The Mechanics of MIR 16


 

Exploring the theme and opening MIR16 to new submission types by Elizabeth Lovatt

 

Welcome to the behind-the-scenes series for The Mechanics’ Institute Review Issue 16. Over the next twelve months I’ll be taking you through what it’s like to work on a literary anthology, from the theming, submissions and editing process, to the printing and the launch party and live events that follow. Our aim is to provide an insight into what publishing an issue of The Mechanics’ Institute Review entails, which we hope will be of interest to writers, readers and would-be editors alike.

 

MIR 16 is unique in two ways: for the first time we have a theme, climate, and we are now open to creative non-fiction and poetry submissions as well as short stories.

 

We live in a precarious climate, in precarious times. When the editors of MIR 16 met for the first time to discuss what climate means to us we came up with a myriad of definitions. What follows is a collection of our thoughts and our hopes for the new issue of MIR 16.

 

We each bring with us our own climate and in entering into another change it. My world is not your world, yet above us sits the same blue brilliant sky. Can we bridge this gap? We do not know, but we hope for submissions that might offer answers, provocations, rebuttals and insights, into not just our version of climate but the many multitudes that exist. Submissions that will bring us facts and fictions, that will draw us and our readers into their weather-systems or expose the hidden ones around us.

 

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Climate is also, of course, the atmospheric conditions but it is not just “the weather”. Rooted in the Greek kilma, meaning region and the verb kilnein, to slope or lean — it speaks to the notion of a changing environment. Climate change is a phrase so known it threatens to lose its meaning but the deep and impactful damage to our planet is still ignored by many of the world’s leaders, intent on driving capital and a quest for oil and resources. Climate, then, is almost too large for any of us to comprehend. It takes a group effort and so an anthology that can bring disparate voices together is one way we hope to take it all in. I suspect there are as many types of climate as there are people who live in them. We, the editors of MIR 16, cannot wait to read them.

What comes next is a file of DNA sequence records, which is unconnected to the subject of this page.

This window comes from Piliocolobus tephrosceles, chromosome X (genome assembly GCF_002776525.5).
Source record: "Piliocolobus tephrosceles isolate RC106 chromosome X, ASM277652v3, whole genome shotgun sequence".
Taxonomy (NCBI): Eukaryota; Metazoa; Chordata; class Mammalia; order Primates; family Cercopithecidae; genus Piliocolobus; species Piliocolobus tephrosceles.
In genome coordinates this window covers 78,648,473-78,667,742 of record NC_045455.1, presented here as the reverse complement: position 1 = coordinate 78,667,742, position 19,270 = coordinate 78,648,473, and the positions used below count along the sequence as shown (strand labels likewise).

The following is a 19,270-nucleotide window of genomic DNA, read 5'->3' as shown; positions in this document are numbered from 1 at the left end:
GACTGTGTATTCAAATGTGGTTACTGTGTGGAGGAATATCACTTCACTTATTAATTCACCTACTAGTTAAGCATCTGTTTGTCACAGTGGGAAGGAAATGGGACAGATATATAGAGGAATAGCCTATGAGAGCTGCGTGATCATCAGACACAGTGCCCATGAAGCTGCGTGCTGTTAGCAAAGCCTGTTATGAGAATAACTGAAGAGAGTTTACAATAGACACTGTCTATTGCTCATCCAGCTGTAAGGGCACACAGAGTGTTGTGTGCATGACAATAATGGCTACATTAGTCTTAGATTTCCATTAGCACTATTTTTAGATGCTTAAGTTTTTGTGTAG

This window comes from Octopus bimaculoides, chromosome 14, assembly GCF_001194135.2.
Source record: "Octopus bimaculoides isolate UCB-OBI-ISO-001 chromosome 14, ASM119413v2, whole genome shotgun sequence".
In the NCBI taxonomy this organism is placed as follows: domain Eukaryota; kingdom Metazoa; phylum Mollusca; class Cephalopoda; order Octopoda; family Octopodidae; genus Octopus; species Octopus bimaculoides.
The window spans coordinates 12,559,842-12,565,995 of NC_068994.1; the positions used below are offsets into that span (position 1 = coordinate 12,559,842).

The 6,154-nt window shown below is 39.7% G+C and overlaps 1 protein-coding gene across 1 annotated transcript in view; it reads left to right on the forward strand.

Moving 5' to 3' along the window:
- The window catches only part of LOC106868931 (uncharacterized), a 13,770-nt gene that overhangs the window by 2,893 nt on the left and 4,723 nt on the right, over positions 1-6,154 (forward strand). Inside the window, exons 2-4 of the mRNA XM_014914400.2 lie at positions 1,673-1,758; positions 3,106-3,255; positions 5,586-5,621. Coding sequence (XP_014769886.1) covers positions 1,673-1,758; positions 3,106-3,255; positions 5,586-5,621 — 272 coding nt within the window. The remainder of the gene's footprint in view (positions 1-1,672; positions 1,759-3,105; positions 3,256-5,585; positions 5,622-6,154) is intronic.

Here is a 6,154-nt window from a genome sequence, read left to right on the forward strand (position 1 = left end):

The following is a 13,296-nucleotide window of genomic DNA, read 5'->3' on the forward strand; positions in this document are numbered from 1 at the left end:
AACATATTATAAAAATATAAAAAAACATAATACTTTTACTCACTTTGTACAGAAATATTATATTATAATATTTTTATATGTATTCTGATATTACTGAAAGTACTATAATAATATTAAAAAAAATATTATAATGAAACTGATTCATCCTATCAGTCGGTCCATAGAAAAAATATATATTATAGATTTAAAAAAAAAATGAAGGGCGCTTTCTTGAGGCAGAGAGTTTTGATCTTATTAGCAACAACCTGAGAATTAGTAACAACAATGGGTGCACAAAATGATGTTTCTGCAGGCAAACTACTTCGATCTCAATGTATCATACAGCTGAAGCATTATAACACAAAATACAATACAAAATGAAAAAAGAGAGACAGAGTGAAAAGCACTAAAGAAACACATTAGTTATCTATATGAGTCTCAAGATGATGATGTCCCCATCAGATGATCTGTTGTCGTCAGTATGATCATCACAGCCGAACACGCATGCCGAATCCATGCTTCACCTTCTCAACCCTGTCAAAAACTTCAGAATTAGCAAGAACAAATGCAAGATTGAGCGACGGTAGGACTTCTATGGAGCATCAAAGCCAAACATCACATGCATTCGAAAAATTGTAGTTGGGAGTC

New forms are needed for new ways of thinking. For the first time in its history, MIR 16 has opened its submissions to poetry and creative non-fiction.  We want to broaden the debate and find the best writers at work on a contemporary topic that affects everyone. We live in a period when writing, publishing and creative endeavours can feel like a waste of time: wouldn’t we be better spent on a protest line? Perhaps. But there must always be space, and time, for prose and poetry as vital ways to understand and reflect on the world. Especially with something as nebulous and all-pervasive as climate. If we cannot define it, we cannot know it.

 

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Our hopes for MIR 16 are that we remain, as ever, dedicated to finding the best writers: the most well-crafted poetry and prose, to spotlight new and established writers alike. We hold our readers and writers to the highest standard, but we also want space for the experimental, for the raw, for that which provokes debate and disrupts our usual narratives around climate (whatever that may mean). We want to create a platform for the critical, meaningful role that prose and poetry play in platforming thought, challenge and debate. And if that all sounds a bit heavy, I wish too for some humour, some hope to balance out the darkness. If I have learnt nothing from the climate of Twitter (and, really, I have learnt nothing) it’s that even in the most precarious of climates, humankind is not afraid to look it in the eye and laugh.

 

As everyone’s favourite climate change denier is in favour of saying, “Come on people, get smart!”

 

 

And as a much wiser man once sung “I know a change gunna come, oh yes it will.”

 

 

Submissions for MIR 16 are now closed and next month the real work, the reading, will begin.


picture1Elizabeth Lovatt is a writer of short stories and creative non-fiction living in London. Her work has featured in Popshot Magazine, Firewords and 404 Ink, among others. She is interested in the intersection between literary fiction, queer identity, technology and anything else that falls between the cracks. She runs the tiny narrative — a bi-monthly newsletter of personal despatches for narrative obsessives and is currently studying for an MA in Creative and Critical Writing at Birkbeck.
Follow her on Twitter and elsewhere on the internet @elizabethlovatt and www.elizabethlovatt.com/